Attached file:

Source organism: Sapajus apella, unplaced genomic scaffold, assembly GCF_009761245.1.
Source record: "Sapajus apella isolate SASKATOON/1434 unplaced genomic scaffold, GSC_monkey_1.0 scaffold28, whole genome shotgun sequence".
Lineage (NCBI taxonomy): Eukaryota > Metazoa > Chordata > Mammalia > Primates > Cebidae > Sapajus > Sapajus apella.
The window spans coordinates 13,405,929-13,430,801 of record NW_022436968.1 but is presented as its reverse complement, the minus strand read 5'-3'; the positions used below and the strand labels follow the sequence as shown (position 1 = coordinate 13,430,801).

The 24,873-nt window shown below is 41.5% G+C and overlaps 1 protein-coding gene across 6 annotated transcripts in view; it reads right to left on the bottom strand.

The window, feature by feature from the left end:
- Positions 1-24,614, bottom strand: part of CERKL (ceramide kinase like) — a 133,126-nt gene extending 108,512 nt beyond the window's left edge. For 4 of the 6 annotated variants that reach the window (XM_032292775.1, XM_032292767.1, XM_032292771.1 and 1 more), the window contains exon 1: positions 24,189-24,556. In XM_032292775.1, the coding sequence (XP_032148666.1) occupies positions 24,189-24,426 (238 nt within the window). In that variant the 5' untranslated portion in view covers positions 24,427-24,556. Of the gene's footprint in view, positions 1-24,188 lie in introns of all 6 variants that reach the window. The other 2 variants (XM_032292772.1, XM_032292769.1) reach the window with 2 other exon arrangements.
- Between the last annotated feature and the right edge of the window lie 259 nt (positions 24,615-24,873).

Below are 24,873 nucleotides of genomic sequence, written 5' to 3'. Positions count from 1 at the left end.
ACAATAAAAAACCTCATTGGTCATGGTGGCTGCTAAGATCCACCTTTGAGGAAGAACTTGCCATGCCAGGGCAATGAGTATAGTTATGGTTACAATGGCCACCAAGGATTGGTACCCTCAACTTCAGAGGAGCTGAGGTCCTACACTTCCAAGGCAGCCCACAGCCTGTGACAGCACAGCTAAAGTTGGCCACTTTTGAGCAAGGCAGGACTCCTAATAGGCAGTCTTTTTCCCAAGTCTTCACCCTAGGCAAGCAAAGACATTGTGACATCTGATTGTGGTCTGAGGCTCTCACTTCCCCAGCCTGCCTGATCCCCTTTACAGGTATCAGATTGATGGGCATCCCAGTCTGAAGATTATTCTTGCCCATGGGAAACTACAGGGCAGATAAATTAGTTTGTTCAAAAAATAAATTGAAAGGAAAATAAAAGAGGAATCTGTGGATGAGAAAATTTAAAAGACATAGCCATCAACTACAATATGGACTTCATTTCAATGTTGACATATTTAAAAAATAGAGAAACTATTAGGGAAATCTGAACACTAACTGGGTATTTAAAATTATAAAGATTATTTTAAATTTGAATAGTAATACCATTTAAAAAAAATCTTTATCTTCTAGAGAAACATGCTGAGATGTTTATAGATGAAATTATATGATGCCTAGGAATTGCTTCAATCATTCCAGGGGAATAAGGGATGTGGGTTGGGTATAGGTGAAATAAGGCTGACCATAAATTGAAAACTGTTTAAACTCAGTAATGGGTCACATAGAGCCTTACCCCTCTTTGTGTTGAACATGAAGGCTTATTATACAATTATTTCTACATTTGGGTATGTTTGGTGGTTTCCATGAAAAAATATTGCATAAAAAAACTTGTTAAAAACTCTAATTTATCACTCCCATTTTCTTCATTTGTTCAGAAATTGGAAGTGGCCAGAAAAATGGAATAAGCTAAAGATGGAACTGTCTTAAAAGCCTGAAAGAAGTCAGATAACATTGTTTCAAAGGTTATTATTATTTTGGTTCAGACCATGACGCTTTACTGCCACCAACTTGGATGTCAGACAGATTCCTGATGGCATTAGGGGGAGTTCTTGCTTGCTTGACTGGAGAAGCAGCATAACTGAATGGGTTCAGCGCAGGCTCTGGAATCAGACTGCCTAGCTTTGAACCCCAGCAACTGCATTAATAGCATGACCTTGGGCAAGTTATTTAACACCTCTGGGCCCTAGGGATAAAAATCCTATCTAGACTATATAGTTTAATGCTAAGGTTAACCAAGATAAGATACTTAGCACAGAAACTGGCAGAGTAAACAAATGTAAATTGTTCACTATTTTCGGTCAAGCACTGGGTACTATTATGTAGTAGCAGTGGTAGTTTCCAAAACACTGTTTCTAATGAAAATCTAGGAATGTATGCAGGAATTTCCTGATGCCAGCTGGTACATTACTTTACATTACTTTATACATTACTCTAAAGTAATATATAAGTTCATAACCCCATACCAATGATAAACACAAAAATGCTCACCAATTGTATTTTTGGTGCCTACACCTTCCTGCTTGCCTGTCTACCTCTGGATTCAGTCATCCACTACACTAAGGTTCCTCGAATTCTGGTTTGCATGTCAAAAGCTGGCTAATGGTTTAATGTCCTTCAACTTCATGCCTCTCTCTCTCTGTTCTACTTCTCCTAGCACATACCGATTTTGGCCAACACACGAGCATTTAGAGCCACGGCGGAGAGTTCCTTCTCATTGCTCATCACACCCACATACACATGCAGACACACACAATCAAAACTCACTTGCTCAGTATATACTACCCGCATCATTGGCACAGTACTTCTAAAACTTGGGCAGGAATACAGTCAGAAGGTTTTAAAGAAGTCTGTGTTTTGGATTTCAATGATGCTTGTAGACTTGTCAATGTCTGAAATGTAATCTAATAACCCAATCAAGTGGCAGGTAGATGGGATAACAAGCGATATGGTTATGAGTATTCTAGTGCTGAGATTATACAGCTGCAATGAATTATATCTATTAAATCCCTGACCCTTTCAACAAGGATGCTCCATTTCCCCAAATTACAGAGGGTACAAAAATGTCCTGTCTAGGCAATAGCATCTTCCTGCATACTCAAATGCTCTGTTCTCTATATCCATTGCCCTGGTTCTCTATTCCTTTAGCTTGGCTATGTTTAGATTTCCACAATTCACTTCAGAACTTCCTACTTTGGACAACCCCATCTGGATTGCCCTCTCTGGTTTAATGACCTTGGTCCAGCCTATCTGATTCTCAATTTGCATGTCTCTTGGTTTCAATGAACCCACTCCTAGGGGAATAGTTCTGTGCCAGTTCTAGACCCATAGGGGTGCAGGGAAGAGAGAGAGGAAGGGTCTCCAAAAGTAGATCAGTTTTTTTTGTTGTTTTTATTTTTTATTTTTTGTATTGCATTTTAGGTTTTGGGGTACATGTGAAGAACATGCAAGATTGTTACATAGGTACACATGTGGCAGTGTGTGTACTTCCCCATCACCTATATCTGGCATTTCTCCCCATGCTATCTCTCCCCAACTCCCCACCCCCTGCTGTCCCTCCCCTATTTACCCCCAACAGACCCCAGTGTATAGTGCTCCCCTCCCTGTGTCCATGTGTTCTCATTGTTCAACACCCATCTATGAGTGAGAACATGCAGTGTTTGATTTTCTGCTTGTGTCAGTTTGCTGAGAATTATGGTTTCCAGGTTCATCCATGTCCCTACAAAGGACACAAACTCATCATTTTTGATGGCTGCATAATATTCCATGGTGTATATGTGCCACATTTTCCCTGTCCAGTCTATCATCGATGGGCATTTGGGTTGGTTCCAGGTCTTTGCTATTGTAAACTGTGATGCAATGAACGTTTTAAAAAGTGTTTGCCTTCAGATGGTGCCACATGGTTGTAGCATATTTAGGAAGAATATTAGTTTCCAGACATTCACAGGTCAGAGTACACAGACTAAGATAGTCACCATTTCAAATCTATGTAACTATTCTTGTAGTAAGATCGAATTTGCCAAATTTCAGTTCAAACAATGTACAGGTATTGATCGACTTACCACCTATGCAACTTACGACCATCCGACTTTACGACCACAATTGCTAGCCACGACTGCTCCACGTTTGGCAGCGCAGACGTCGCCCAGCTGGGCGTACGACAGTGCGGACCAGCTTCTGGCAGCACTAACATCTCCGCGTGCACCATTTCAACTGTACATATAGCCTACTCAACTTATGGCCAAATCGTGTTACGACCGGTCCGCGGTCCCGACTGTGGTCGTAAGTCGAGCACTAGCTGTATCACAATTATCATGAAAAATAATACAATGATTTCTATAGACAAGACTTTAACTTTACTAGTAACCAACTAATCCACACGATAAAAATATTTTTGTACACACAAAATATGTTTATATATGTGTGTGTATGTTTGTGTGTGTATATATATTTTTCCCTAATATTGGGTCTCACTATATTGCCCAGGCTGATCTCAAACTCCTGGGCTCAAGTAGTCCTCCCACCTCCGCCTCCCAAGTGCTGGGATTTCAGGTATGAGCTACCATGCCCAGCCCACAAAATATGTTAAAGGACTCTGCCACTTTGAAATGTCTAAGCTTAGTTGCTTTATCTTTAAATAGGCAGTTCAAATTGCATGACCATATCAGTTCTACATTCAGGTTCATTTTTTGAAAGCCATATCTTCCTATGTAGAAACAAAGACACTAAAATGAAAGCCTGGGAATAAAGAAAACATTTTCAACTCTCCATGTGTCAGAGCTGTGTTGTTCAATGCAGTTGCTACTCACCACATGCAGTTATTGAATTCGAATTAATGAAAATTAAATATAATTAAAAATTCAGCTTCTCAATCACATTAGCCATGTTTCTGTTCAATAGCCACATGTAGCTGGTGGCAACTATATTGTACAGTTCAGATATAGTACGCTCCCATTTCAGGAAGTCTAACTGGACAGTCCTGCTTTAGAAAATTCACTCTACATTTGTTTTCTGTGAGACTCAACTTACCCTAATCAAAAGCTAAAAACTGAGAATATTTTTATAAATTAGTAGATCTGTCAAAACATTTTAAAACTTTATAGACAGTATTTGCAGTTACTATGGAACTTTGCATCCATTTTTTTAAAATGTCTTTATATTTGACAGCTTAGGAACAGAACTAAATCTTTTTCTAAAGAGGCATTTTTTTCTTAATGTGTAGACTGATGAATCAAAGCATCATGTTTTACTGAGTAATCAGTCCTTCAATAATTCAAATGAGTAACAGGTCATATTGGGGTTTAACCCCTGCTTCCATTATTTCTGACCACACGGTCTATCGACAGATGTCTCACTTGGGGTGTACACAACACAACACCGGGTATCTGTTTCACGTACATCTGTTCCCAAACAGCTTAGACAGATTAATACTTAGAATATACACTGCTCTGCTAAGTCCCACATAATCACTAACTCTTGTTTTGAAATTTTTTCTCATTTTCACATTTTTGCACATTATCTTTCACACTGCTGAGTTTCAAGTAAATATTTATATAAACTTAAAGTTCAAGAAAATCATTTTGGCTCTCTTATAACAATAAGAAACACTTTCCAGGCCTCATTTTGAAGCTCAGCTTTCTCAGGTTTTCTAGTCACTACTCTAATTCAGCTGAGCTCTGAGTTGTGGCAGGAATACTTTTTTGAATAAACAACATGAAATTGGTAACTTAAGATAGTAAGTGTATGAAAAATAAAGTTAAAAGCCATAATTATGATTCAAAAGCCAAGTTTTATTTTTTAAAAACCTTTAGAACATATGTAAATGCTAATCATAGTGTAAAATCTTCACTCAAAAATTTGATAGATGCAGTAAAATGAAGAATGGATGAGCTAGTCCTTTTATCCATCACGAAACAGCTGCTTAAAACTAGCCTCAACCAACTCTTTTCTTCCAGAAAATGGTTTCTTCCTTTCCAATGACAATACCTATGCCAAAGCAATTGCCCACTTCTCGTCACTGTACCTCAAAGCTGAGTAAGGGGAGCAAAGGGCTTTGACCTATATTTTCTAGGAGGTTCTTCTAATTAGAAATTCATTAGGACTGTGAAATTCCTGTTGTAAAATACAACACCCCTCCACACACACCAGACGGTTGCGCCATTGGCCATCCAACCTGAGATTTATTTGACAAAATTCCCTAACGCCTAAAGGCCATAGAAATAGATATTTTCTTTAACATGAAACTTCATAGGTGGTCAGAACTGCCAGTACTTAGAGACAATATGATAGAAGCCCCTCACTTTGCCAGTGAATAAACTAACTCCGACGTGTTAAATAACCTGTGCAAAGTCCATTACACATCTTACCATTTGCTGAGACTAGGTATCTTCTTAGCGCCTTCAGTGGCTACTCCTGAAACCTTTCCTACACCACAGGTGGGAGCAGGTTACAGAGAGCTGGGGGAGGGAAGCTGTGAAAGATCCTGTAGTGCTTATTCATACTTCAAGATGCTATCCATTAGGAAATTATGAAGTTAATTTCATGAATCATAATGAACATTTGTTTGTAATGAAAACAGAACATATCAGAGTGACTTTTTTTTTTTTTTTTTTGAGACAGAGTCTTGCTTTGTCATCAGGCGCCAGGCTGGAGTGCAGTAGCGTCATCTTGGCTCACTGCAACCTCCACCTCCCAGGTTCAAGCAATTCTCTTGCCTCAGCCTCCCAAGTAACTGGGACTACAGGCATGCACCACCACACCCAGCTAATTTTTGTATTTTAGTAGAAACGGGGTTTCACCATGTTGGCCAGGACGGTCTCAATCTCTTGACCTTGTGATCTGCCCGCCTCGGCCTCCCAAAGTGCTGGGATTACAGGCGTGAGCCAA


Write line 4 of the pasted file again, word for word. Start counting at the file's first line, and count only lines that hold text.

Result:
The window spans coordinates 13,405,929-13,430,801 of record NW_022436968.1 but is presented as its reverse complement, the minus strand read 5'-3'; the positions used below and the strand labels follow the sequence as shown (position 1 = coordinate 13,430,801).